In a nation plagued by political division, it is right and good that Americans continue to find common cause in two holidays remembering those who’ve served in the country’s armed forces: Memorial Day, which commemorates fallen warriors, and Veterans Day, which honors those former soldiers, sailors and air personnel who still walk among us.

Today’s observance of Veterans Day is usually an occasion to look backward, touched by reflection on the services rendered by members of the military before they returned to civilian life.

But it’s also important to remember the continuing contributions that veterans make to civic life long after they’ve retired their uniforms. Since the United States was founded, the military has been one of our most promising laboratories of leadership. Those skills of command can be enormously useful beyond the armed forces, as the history of this country makes clear. Veterans have harnessed their experiences of service in civic, business and political life, enormously enriching the intellectual capital of the nation. U.S. Sen. John McCain of Arizona would not be the leader he is if not for his military career, nor would retired Gen. John Kelly, the White House chief of staff, be able to lead without the insights he gleaned in uniform. The role of the Army in shaping Louisiana Gov. John Bel Edwards is another case in point.

Revived by younger veterans, a New Orleans VFW has a revamped home, expanded mission

Any superpower called to quiet a dangerous world must also remember the consequences of war. Veterans, those who have fought to protect this country and survived, hold the collective memory of what war really is. That is another reason why their wisdom is worth consulting – on this day and every day of the year.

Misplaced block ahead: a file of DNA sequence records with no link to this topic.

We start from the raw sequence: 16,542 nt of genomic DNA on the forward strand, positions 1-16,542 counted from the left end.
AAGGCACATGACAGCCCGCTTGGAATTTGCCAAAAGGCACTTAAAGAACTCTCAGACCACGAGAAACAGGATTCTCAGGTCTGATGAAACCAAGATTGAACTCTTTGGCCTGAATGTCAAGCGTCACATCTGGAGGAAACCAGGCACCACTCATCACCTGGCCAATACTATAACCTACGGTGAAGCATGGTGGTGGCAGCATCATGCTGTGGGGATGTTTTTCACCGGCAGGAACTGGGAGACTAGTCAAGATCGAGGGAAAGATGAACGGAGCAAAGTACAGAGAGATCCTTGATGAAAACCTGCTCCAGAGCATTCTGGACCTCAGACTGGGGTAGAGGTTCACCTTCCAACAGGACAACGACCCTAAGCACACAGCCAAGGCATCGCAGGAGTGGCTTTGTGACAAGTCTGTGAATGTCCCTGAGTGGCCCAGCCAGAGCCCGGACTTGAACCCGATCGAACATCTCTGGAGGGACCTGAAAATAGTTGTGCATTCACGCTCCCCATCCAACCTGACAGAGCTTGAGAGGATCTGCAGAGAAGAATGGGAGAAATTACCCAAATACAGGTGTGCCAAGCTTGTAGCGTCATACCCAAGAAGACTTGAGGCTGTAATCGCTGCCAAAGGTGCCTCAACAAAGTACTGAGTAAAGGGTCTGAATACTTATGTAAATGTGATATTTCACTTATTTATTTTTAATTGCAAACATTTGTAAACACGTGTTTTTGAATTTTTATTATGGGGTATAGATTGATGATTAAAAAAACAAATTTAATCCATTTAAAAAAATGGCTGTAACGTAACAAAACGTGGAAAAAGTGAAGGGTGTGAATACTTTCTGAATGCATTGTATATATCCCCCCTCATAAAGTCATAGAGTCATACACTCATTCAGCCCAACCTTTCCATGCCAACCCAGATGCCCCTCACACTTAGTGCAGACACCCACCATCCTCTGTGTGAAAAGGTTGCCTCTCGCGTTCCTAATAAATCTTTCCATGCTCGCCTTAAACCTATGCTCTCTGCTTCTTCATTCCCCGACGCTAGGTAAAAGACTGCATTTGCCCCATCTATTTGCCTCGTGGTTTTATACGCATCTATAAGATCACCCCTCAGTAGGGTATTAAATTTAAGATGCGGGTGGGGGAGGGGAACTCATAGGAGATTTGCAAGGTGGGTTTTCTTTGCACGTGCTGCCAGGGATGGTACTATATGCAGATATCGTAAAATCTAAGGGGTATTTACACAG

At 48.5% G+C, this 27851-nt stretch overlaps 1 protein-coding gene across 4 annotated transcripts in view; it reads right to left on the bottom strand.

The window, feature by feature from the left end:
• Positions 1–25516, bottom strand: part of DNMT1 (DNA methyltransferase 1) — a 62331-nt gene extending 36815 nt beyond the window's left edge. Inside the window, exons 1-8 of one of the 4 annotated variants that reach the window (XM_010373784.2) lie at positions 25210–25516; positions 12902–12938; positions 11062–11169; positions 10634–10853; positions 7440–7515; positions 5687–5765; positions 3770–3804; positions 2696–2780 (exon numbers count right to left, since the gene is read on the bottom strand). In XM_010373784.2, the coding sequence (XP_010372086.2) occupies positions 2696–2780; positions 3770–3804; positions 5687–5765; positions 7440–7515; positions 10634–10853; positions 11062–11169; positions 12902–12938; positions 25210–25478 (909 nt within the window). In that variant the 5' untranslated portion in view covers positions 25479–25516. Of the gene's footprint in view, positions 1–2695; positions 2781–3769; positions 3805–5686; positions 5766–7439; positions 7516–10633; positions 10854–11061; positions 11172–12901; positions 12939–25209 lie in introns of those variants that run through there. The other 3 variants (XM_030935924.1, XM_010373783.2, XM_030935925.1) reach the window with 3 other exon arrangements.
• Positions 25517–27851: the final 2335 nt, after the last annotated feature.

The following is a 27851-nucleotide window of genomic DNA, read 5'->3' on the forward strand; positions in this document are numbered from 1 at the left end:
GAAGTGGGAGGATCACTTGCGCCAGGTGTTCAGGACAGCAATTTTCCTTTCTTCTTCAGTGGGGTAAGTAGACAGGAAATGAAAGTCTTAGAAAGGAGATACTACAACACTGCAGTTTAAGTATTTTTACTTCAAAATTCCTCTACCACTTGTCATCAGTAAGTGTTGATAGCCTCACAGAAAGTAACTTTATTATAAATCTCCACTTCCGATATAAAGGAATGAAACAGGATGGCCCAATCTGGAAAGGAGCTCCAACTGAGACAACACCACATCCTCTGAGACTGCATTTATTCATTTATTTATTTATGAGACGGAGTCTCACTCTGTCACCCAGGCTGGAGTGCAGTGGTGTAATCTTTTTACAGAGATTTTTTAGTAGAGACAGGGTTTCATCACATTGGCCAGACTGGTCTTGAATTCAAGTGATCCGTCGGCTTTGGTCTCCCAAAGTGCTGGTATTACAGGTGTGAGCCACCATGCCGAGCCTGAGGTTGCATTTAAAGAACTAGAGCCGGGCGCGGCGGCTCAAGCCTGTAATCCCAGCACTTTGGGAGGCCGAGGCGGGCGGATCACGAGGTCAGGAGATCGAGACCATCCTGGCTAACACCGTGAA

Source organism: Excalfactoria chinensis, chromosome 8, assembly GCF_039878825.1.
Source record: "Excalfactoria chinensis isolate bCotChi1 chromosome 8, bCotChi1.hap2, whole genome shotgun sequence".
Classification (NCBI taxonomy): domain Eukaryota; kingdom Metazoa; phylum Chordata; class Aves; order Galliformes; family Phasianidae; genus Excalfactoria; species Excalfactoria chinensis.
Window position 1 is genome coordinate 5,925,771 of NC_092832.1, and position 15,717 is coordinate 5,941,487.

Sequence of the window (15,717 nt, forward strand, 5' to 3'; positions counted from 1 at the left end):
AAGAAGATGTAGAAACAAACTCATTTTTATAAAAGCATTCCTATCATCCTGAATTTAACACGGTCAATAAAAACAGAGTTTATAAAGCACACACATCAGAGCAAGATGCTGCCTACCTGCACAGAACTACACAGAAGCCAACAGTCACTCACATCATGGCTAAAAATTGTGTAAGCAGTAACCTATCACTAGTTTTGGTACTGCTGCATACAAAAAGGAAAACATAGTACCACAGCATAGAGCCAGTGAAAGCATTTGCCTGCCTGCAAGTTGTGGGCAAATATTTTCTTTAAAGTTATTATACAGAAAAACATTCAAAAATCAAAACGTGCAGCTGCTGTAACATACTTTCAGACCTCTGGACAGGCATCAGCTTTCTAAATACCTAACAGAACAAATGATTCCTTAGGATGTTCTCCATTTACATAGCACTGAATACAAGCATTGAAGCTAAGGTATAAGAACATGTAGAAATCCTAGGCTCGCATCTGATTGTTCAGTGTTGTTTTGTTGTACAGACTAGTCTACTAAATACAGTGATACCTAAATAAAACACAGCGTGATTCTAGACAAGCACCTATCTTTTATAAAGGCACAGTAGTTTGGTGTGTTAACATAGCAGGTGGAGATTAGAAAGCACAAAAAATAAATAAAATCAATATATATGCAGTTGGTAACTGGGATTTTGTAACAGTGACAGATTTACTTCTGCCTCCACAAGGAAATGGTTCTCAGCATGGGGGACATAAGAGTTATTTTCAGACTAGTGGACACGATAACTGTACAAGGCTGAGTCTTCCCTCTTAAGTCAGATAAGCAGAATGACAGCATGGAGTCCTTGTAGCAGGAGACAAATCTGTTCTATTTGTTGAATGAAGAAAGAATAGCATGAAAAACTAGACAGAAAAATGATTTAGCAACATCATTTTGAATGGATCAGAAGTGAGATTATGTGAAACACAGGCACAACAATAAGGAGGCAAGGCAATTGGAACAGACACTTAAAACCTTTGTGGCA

Edward Skiba, an Army veteran, is among the volunteers.

But even veterans who did not experience combat are worth remembering today, too. Military service, even when it doesn’t call warriors to engage arms, can be an exhausting and lonely business, separating those who serve from their families, often for long periods of time.

Their service impacts spouses and children as well, and Veterans Day should be an occasion to be grateful for the sacrifices of every household that has sent a loved one off to the Navy or Air Force, Marines or Coast Guard.

In an era without the draft, fewer Americans have a direct connection with someone who has served in the military. And with the passage of time, those who helped fight World War II, the Korean Conflict and even the Vietnam War are dying out, too.

Those realities underscore the importance of honoring the veterans among us. November, a month that includes Thanksgiving, is the ideal time for Veterans Day, another day of gratitude for those who’ve made the deepest commitment to American liberty.